World people's summit on climate change takes place this week in Bolivia

 |  NCR Today

The search for common ground on climate change between the United States and nations like China at the Major Economies Forum last weekend focused on industrial needs … but a totally different conversation is getting underway in Cochabama, Bolivia, at the World People’s Conference on Climate Change and the Rights of Mother Earth.

Following the perceived failure of the COP15 climate change talks in Copenhagen last year, Bolivian President Eva Morales called an alternative civil-society conference. It is taking place this week in the Bolivian city of Cochabamba, bringing together indigenous groups, NGOs, scientists, activists as well as government delegations. More than 15,000 people have gathered in the small Bolivian town of Cochebamba from April 19 to 22. Morales expects the conference to give a voice to the poorest people of the world and to encourage governments to be far more ambitious following the failure of the Copenhagen summit.

Those who can’t make the trip to Cochabamba can participate via the Internet with participants in the Bolivian conference on climate change at an event hosted by the Brecht Forum on Tuesday night.

Through a multi-city live web stream, a discussion will take place about what’s going on in Cochabamba, the issues being raised, the concerns attendees have. "We expect that the meeting will begin with some footage of at least some of the events there. We’ll then begin the conversation. A group of people in Bolivia – from the U.S. delegation and as well as other countries– will then make a short report about what’s going on. We will then begin a conversation about the ongoing conference among the US-based and Bolivian participants,” said a spokesperson for the Brecht Forum.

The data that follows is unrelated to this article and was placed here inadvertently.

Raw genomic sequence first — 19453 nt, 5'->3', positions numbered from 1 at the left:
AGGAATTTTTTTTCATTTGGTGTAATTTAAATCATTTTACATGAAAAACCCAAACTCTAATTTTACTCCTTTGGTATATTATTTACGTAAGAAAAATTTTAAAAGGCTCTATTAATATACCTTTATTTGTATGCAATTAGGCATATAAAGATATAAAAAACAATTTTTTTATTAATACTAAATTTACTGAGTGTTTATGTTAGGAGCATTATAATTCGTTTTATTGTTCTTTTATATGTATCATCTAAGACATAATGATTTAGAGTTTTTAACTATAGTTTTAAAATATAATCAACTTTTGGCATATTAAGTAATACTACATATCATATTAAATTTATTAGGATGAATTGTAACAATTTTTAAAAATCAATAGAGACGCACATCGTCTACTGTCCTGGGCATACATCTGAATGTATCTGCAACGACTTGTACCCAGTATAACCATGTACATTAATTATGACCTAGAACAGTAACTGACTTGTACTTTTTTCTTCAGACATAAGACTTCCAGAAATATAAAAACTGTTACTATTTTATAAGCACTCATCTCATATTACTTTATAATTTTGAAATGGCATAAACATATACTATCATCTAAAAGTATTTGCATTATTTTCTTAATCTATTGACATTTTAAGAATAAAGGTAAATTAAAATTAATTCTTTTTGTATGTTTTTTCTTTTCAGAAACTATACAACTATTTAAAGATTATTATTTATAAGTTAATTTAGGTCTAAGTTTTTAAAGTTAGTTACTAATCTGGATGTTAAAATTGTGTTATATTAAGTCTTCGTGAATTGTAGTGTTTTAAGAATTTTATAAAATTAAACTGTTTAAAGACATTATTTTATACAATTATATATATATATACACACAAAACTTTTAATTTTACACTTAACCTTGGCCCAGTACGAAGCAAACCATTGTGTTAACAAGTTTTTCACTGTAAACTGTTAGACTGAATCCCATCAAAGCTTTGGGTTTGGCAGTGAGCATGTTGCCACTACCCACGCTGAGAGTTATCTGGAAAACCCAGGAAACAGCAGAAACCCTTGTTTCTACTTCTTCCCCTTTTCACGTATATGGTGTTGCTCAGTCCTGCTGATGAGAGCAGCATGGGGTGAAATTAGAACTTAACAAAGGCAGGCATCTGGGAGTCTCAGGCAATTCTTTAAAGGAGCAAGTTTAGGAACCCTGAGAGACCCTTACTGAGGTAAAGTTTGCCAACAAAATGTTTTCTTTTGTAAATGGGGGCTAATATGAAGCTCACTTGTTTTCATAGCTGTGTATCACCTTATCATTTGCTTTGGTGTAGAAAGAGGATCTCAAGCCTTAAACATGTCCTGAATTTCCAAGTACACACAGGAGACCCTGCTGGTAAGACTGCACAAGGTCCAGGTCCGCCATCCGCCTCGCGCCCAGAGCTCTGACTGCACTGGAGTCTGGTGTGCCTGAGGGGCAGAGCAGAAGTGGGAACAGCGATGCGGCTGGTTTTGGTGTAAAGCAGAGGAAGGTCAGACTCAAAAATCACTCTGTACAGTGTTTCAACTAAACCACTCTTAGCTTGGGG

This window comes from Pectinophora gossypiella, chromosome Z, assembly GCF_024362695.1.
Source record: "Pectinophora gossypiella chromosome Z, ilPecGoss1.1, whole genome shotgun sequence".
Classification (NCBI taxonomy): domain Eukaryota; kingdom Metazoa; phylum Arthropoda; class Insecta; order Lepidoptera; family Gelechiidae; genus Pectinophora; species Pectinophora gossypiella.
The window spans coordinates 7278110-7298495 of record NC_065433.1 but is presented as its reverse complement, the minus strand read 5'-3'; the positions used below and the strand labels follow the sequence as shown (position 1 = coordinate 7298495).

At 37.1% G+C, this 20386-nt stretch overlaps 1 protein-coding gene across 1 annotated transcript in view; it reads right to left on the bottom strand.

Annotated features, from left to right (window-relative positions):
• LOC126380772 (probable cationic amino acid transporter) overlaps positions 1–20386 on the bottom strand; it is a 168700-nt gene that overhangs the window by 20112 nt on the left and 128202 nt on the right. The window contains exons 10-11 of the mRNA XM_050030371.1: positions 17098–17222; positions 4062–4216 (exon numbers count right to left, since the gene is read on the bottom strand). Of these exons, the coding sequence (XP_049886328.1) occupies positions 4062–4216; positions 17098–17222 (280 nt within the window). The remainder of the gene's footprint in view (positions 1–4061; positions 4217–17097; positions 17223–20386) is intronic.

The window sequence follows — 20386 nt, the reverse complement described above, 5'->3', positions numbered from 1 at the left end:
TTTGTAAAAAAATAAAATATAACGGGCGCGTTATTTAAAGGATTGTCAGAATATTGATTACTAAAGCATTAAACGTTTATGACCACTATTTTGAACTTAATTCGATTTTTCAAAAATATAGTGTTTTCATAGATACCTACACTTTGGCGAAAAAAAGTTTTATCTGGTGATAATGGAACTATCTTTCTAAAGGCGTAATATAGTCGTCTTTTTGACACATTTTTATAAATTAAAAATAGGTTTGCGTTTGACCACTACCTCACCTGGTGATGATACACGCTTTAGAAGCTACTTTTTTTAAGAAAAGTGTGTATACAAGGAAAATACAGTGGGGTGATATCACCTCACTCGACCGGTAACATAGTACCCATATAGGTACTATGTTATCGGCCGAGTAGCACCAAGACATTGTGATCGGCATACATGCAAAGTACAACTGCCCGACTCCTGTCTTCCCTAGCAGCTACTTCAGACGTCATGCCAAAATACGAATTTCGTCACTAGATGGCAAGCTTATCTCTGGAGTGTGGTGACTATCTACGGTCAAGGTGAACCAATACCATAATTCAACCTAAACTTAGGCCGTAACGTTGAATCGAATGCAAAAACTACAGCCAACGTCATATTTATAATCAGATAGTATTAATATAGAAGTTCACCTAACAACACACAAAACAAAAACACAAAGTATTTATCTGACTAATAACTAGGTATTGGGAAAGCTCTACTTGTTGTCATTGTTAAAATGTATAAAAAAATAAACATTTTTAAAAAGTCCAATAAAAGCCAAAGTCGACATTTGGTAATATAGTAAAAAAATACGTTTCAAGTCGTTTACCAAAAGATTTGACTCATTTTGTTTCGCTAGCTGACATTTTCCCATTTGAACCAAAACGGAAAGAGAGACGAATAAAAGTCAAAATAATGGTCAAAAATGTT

At least two other websites have plans to begin live streaming the People’s Summit on Tuesday – and Abya Yala – a non-profit indigenous organization.

Christmas-NCR-gifts-half_0.jpgGive a subscription to our award-winning newspaper and save $10.

Mr Morales hopes activists will lobby for the creation of an international environmental court where people from small towns and villages that are feeling the adverse economic effects of climate change can fight for compensation.

The idea is to present a draft proposal to the next climate change meeting, COP16, that will be held in Mexico late this year.

“What we want to achieve is justice,” Pablo Solon, Bolivia’s ambassador to the United Nations, told the BBC.

Support independent reporting on important issues.

 One family graphic_2016_250x103.jpg


NCR Comment code: (Comments can be found below)

Before you can post a comment, you must verify your email address at
Comments from unverified email addresses will be deleted.

  • Be respectful. Do not attack the writer. Take on the idea, not the messenger.
  • Don't use obscene, profane or vulgar language.
  • Stay on point. Comments that stray from the original idea will be deleted. NCR reserves the right to close comment threads when discussions are no longer productive.

We are not able to monitor every comment that comes through. If you see something objectionable, please click the "Report abuse" button. Once a comment has been flagged, an NCR staff member will investigate.

For more detailed guidelines, visit our User Guidelines page.

For help on how to post a comment, visit our reference page.

Commenting is available during business hours, Central time, USA. Commenting is not available in the evenings, over weekends and on holidays. More details are available here. Comments are open on NCR's Facebook page.



NCR Email Alerts


In This Issue

July 14-27, 2017